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Embrace the Rise of Customer Success

Women sitting across desk discussing work. The CX world has been rocked by several big things lately, including digital transformation, an assortment of CX technology mergers, and drastic changes in customer behaviors due to the pandemic. There is another change wave a ‘comin which I don’t believe is talked about enough: the dramatic rise of customer success.

Let's consider the following significant factors…all of which have been brewing for years:

  • Traditional marketing and sales efforts are falling flat. Brands realize it’s no longer about cold calling to try to get brand new customers in the door; instead it’s about leverage existing customer partnerships to retain, build reputation, and grow.
  • Customer service teams are shifting rapidly to a more proactive approach, given that AI and self-service capabilities are effectively handling a large percentage of historical volumes. What remains are the trickier, more personalized interactions that drive value.
  • Most customers have little patience for traditional “account managers.” People do not want their time to be wasted on an individual who is not a subject matter expert and is likely to not even be in the role a year later. What they want is a partner who understands them and can truly make their lives easier.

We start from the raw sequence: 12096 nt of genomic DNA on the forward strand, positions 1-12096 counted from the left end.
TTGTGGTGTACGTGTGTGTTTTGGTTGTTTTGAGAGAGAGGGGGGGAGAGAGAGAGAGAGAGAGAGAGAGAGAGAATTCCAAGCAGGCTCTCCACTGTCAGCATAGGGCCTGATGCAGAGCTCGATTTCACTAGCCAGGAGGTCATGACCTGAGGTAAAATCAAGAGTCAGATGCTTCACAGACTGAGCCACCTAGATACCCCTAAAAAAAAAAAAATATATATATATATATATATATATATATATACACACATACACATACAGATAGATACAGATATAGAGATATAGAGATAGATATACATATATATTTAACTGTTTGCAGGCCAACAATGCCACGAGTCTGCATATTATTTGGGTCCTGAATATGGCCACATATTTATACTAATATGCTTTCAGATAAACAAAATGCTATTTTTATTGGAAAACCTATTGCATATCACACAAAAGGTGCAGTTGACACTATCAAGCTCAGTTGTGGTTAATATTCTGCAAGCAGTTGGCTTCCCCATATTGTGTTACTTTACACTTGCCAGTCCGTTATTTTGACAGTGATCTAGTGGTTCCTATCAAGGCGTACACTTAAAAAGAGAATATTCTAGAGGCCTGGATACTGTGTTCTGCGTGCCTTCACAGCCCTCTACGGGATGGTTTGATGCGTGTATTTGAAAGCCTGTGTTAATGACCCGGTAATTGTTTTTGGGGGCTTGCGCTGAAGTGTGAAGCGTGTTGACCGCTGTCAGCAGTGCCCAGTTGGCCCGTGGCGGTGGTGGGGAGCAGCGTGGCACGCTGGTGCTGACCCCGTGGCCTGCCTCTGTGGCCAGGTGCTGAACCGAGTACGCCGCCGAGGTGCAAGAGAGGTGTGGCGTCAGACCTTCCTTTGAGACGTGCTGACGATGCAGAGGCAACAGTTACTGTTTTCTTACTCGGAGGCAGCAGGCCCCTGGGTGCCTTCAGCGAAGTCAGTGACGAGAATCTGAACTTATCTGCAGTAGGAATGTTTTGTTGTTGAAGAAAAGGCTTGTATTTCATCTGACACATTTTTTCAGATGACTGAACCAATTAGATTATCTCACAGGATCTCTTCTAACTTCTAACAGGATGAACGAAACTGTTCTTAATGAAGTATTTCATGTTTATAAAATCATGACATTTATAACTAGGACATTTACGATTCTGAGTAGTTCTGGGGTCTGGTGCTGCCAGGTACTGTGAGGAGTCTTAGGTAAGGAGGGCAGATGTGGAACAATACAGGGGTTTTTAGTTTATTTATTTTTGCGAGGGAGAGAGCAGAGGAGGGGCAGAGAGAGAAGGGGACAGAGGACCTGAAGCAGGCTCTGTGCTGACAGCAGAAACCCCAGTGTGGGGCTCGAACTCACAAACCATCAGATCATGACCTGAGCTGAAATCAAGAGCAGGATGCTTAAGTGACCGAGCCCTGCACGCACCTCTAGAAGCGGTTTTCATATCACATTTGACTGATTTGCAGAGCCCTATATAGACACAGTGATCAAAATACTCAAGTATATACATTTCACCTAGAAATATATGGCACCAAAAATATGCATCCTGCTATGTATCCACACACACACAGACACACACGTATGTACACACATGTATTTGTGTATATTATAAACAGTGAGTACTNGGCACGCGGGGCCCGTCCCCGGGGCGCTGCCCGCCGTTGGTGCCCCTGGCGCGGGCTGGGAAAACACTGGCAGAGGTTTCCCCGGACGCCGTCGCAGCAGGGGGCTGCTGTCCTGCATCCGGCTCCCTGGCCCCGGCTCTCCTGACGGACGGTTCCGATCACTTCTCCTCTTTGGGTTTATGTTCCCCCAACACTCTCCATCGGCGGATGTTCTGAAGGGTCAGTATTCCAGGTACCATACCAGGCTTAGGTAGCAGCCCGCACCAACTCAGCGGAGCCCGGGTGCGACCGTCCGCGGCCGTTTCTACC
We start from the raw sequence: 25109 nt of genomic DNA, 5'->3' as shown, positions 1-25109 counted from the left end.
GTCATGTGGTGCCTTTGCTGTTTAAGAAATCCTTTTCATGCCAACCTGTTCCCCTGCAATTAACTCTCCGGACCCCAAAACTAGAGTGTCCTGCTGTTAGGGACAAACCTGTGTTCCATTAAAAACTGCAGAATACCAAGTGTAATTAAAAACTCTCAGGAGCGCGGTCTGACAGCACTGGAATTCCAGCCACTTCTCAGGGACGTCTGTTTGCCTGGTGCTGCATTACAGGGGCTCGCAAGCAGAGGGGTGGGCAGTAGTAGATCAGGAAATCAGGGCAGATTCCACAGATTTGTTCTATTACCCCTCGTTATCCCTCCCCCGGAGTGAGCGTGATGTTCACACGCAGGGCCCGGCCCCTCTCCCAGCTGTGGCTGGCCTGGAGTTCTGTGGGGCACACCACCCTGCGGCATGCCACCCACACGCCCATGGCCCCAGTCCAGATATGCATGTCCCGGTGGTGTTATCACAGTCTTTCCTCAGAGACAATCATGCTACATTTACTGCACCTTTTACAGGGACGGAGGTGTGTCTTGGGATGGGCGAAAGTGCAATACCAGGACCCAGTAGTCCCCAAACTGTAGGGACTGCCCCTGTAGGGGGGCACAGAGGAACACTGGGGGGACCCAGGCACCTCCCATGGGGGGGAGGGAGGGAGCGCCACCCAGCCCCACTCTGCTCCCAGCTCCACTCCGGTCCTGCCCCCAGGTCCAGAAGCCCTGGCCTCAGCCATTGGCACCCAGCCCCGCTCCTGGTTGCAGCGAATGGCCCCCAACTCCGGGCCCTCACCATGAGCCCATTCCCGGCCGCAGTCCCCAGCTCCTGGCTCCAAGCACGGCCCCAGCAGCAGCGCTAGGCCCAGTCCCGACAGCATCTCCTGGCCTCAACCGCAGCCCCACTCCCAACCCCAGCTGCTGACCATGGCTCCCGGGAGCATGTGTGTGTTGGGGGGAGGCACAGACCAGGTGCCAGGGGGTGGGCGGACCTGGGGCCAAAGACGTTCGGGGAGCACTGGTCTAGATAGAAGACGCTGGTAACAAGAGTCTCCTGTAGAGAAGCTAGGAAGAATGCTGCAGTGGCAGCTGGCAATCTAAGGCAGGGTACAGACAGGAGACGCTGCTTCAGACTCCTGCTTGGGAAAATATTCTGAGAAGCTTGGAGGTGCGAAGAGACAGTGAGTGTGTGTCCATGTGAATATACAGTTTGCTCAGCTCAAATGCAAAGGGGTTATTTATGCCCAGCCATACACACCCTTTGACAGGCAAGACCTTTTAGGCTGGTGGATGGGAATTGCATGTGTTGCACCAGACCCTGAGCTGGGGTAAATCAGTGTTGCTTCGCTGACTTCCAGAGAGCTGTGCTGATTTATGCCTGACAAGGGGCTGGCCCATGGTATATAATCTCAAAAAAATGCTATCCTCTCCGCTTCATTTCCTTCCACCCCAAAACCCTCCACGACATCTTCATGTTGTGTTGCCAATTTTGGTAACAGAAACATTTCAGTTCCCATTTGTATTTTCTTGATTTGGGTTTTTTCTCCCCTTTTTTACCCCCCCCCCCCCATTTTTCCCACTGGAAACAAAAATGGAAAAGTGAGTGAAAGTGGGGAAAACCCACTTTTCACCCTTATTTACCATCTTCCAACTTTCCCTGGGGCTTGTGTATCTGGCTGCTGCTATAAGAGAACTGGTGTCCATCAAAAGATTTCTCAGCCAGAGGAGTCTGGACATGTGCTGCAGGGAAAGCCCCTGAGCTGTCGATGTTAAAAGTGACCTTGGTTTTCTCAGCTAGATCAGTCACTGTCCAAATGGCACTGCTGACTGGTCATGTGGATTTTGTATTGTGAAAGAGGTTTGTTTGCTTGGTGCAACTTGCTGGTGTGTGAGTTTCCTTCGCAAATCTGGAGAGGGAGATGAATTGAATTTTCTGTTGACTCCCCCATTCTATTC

The customer success concept has come in fast and strong with a better way to work. In my favorite definition, customer success is about maximizing customer value. While it was born in the SaaS world as an approach to obtain increased renewal rates, the customer success pioneers have proven themselves, and are now coming for the B2B general industry. To quote Gainsight:

“Customer Success Management is the successor of account management. It’s evolutionarily superior. It pinpoints problems—and opportunities—by collecting and leveraging as many data points as possible about the customer. Furthermore, Customer Success informs strategy; it helps businesses better understand the customer experience and lifecycle so they can improve it. On top of all that, Customer Success team members truly focus on the customer and how that customer can succeed, as opposed to only focusing on how the company can succeed. It’s a mindset shift that reaps big rewards for everyone.”

This laser-focused approach on specific customers is where the magic resides. In Building a StoryBrand, author Donald Miller talks about the importance of understanding the customer's definition of success and acting as a competent guide to get them there. This role of trusted guide has been tremendously undervalued in organizations today, and it’s exactly what a customer success manager can bring to the table. Someone who says, “I know you. I care about you. I have the tools and skills required to help you navigate this journey with confidence.”

Who wouldn’t want someone like that in their corner? It creates a far stickier customer relationship, paving the way for enhanced loyalty and expansion possibilities.

But what does this all mean? Here is what I believe is coming for the customer support and contact center space, beginning with B2B:

A new customer success function will be established inside of many organizations. While the position will typically report into sales, customer service will be expected to partner and likely even train up the new customer success managers. These will not simply be rebranded account managers; these will be professionals that can go deep from both a relationship and product perspective.